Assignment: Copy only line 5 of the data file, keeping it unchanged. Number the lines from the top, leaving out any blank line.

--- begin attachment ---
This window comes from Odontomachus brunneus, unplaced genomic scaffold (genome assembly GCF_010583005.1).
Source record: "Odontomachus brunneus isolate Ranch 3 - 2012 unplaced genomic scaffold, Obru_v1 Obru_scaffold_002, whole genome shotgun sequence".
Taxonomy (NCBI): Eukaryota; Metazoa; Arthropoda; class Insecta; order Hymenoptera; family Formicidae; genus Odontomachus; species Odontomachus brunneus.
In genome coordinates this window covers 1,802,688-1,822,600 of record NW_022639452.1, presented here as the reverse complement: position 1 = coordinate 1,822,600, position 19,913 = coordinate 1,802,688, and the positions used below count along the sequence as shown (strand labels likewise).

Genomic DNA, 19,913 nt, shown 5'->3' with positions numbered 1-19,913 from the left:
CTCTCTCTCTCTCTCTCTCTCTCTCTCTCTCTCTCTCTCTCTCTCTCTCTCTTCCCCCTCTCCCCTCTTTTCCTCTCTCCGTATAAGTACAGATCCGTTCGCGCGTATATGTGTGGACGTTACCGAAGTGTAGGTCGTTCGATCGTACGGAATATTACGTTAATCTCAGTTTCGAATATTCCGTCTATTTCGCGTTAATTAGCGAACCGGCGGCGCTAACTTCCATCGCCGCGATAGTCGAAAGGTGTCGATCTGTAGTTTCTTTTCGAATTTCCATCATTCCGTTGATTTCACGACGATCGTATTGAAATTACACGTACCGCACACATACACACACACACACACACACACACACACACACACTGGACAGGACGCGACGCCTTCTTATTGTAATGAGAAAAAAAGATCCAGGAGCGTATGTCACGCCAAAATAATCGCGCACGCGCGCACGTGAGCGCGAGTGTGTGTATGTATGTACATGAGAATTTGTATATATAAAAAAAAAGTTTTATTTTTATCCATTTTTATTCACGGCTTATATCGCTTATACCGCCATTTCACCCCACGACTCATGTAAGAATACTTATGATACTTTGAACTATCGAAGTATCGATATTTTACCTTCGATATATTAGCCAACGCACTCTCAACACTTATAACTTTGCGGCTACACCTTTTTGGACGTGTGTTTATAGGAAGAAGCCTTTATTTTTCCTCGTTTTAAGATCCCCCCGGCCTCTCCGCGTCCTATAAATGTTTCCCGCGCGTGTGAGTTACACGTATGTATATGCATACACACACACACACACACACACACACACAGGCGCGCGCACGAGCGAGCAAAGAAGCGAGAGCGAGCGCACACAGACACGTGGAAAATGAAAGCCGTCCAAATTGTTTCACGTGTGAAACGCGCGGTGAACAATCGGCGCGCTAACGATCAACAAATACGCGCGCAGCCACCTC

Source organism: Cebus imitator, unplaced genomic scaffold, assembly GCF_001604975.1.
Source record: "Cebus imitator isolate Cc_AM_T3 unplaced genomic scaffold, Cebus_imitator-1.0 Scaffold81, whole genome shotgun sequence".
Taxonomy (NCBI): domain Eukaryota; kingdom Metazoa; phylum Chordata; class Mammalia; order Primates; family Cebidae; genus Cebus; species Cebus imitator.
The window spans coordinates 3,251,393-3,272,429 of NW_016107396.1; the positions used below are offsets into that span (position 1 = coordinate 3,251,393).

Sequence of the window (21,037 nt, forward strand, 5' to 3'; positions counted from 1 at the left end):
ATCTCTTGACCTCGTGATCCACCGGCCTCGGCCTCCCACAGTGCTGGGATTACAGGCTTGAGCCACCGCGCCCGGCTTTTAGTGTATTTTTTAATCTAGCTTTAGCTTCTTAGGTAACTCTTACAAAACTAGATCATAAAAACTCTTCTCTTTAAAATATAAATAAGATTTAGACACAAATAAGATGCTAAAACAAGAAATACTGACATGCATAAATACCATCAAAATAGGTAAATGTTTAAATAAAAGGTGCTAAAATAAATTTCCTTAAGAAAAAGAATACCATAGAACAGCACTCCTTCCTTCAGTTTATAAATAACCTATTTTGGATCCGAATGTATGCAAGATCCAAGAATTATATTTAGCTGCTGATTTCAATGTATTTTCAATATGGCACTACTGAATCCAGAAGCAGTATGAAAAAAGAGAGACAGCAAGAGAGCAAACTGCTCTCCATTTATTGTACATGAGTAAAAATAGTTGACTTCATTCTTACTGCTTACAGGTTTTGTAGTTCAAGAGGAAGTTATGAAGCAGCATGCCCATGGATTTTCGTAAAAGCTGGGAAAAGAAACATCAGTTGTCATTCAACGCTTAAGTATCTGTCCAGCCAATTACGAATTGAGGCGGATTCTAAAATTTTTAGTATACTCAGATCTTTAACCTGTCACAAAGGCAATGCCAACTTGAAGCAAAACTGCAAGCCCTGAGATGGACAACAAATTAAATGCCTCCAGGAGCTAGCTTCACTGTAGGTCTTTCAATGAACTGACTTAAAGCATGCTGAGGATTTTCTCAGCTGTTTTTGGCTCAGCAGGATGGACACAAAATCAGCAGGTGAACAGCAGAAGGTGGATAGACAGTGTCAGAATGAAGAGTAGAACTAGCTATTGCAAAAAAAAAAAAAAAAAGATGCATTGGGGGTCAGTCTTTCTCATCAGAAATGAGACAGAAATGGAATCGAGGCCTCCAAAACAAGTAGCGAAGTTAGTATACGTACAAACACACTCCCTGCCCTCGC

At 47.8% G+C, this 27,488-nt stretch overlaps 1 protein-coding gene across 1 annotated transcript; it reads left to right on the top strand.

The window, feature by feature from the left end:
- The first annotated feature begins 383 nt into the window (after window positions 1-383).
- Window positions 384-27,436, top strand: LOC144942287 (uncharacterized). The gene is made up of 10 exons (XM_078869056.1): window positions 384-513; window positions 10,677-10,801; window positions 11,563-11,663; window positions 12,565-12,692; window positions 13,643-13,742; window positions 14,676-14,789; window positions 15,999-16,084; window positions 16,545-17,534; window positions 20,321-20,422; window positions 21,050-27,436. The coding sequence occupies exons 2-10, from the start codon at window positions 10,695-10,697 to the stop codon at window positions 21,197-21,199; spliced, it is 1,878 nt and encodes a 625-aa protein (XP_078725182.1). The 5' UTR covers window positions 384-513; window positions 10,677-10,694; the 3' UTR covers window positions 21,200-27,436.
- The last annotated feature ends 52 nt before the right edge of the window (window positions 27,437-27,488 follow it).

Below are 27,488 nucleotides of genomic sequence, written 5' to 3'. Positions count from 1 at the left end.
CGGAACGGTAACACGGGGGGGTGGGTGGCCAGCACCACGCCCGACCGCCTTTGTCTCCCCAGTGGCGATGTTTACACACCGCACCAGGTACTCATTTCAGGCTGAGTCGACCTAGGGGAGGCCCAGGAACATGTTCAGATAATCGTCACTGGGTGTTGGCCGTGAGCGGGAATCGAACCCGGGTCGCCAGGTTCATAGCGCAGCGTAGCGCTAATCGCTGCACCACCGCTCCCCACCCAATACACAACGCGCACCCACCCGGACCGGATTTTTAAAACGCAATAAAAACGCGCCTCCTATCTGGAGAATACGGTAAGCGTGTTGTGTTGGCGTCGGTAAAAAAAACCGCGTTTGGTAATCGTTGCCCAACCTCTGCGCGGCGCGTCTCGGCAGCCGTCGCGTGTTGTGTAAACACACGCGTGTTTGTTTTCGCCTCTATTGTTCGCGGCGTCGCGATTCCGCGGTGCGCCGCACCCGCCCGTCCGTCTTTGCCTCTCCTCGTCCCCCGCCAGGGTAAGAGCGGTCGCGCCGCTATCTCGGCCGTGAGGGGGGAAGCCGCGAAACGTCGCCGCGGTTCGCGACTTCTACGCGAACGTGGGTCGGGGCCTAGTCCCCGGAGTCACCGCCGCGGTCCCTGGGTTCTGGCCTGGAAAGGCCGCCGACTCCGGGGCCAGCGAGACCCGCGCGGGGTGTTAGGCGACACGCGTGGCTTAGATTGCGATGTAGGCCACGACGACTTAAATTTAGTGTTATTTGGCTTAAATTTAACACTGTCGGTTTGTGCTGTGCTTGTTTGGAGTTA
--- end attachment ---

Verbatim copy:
Genomic DNA, 19,913 nt, shown 5'->3' with positions numbered 1-19,913 from the left: